Ireland still looking for ‘easy fixes’ to historical problems

Hard to swallow the line from Irish camp that visitors could have won in Paris

A view of a lineout during Ireland’s Six Nations loss to France. Photo: James Crombie/Inpho

A view of a lineout during Ireland’s Six Nations loss to France. Photo: James Crombie/Inpho

 

Sift through the debris and be done with Paris. There were multiple systematic failures in Ireland’s crash landing at the Stade de France.

Some malfunctioning parts are all too familiar, some are brand new individual mistakes, including any fullback’s worst nightmare, but most of all Ireland tortured themselves out of touch. Especially the two second half lineouts that denied access into a contest that seemed lost until Robbie Henshaw conjured a try from nowhere.

Set piece is James Ryan’s responsibility. But the senior man in this Irish pack - despite only being 24 – is instantly forgiven due to a herculean performance littered with wanton aggression. Alongside CJ Stander, Ryan was the shining world class performer in a sea of mediocrity and inexperience.

Reasons for defeat can be found in multiple areas. Like, Johnny Sexton’s decision to chase a try before half-time, when a sticky four point deficit demanded less risk and more point gathering. There followed a stream of one out carries down cul de sacs – an old misdemeanour revisited – before Dylan Cretin mugged Will Connors.

Or we could pick out Ross Byrne’s miscued line kick not long after Sexton was visibly disgusted with Andy Farrell’s curly finger. You might think the Irish captain would stop shaking his head in such naked protest when his face filled the giant stadium screen.

That festering wound might need tending. Or not. Coach and captain will presumably move quickly past an image that will forever represent this game.

Costly errors

Removing Sexton proved to be a mistake by the rookie head coach. Ireland needed their 35 year old leader to bridge an eight point gap with 10 minutes remaining. His replacement made several unforced and costly errors, throwing ball to ground, under kicking a vital penalty and grubbering out of play when ball retention seemed essential.

Ireland also needed their captain because Ryan, Stander, Caelan Doris and Peter O’Mahony were struggling to cope with Paul Willemsse and Bernard Le Roux, menacing Afrikaner locks, and a phenomenal French backrow. That’s before their mammoth bench, in comparison to Ireland’s talent deficiency in reserve, arrived.

You have to pull some of these threads. Like, that shambolic period when the team needed to calmly build a score after Henshaw’s stubbornness dragged it back to 28-20.

“The feeling out there and after it was definitely that we could have easily won the game,” said Tadhg Beirne. “I think a few moments and a few parts of the game just didn’t go our way, we made a lot of mistakes.

“They pounced on a lot of our loose ball and before we knew it, we were standing underneath our sticks.”

On 64 minutes Stander pounced on secure French ball for a spirit rising turnover deep in Irish territory. Conor Murray messed up a long range touch finder so Stander suffered the unnecessary damage of heading into another ruck to steal the ball off France once again. The penalty was inside Sexton’s range but he continued to invest in the lineout version of a Ponzi scheme.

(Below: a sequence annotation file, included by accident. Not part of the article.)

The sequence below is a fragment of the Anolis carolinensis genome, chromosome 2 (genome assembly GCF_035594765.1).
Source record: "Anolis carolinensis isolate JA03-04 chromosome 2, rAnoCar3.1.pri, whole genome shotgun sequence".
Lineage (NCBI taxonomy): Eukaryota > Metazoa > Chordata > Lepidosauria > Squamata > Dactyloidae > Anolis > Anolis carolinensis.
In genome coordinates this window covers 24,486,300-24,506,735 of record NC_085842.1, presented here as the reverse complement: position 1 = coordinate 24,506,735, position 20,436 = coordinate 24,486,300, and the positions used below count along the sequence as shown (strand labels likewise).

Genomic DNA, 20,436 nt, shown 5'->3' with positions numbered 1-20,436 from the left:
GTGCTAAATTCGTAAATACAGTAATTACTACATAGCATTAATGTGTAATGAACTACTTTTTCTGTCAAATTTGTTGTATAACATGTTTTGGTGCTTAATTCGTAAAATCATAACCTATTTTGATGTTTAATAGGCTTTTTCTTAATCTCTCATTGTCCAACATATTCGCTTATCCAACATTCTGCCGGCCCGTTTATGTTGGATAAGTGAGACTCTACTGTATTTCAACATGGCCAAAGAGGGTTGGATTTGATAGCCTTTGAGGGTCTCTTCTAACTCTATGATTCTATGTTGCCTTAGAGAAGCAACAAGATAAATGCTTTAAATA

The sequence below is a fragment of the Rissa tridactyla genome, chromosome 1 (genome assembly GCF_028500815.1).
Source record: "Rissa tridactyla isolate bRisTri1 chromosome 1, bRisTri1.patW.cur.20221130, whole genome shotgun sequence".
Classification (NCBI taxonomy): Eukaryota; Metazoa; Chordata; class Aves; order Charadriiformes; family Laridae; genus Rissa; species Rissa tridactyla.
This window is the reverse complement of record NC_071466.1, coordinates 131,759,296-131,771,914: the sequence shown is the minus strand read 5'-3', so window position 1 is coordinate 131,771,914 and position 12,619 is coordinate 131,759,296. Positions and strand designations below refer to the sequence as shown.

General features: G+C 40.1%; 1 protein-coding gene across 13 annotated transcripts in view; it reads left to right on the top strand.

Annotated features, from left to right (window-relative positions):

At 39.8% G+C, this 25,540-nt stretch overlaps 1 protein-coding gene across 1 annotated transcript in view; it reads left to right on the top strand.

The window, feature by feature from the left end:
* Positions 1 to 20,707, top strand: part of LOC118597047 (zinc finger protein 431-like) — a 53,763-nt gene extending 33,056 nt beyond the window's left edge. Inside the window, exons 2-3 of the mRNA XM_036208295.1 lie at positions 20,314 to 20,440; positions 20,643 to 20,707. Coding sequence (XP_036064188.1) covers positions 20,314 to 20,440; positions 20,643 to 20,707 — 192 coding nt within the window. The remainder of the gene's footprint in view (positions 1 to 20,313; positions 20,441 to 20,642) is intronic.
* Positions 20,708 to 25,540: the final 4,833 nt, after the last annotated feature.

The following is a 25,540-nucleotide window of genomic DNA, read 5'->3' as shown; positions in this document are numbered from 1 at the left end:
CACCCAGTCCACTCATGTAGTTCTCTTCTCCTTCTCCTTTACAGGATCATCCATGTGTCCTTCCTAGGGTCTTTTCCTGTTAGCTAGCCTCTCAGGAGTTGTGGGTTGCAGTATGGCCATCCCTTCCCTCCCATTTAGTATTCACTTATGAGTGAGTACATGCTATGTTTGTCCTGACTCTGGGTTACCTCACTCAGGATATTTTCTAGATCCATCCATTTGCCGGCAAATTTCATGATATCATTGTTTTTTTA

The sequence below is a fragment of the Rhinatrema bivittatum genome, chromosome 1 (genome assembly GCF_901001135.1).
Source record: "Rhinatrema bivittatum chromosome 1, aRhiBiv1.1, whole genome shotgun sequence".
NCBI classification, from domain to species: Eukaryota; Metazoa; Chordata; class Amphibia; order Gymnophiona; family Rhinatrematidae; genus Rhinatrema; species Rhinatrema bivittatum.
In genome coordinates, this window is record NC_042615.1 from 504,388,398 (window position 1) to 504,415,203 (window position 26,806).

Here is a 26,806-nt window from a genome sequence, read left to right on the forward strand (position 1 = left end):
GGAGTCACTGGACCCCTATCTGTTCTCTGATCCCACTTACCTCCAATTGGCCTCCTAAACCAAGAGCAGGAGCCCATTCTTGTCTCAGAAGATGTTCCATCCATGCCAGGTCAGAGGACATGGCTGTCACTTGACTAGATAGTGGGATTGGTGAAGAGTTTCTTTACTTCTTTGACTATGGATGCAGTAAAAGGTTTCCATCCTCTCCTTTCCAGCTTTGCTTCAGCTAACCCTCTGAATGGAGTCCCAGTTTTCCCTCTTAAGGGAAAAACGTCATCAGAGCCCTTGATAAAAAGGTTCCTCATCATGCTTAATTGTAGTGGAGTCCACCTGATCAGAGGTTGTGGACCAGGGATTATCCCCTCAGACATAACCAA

Dave Heffernan’s horror show was not helped by the confused look Ultan Dillane gave Ryan as the calamitous Irish pack offered Antoine Dupont, Napoleon reborn, the latitude to march France down field.

Not to be undone, Stockdale burst into the line and flung a pass behind Henshaw.

“The thing is a lot of the areas that didn’t go right were easy fixes,” Beirne continued. “Sometimes they’re just the bounce of the ball, other times structurally you just switch off or anyone for that split second. When you see these things happen in front of you on the screen, you almost fix them straight away.

“They stole one or two crucial lineouts and that’s an area we’re always trying to work on and, going forward, I’ve full faith in our lineout and our maul and I don’t think it’s an area that needs much fixing. It just didn’t go well at certain points in the night and that happens in games.”

Flawed reasoning

We have heard this flawed reasoning from Irish players grasping for positives in the recent past.

“We’ll just continue to focus on those areas and I’m sure we’ll come out the other side of it.”

Beirne, who performed admirably but will struggle to stall Iain Henderson’s return from suspension, was asked if he ever faced a bigger pack.

“I wouldn’t know to be honest, a lot of the French sides are that big. La Rochelle, Toulon.”

As big as Willemse?

“Unlikely, he is a big boy.”

So, Ireland stumble into the recently invented Autumn Nations Cup, seeking “easy fixes” to problems that remains unsolved since November 2018.

The wonder is how Farrell, a brilliant motivational speaker yet inexperienced chief of staff, will react.

“Look, I think for Faz is obviously going to be frustrated from losing when everyone feels like we could have won,” Beirne continued with the line that remains hard to swallow.

“The way he addresses the room is very good, he stays calm but he is very stern in what he says and very clear too. That’s all you can ask for in a coach, he won’t lose the rag and there’s not much point in losing the rag after a game like that either.

“As frustrating as it is for him, he can sense our frustration in the group. Over the next few days, he’s going to have to go through the game numerous times and it’s probably on Thursday or Friday that we’ll see the real side of where we went wrong.”

There are plenty of clues amidst the wreckage of this silent Parisian excursion.

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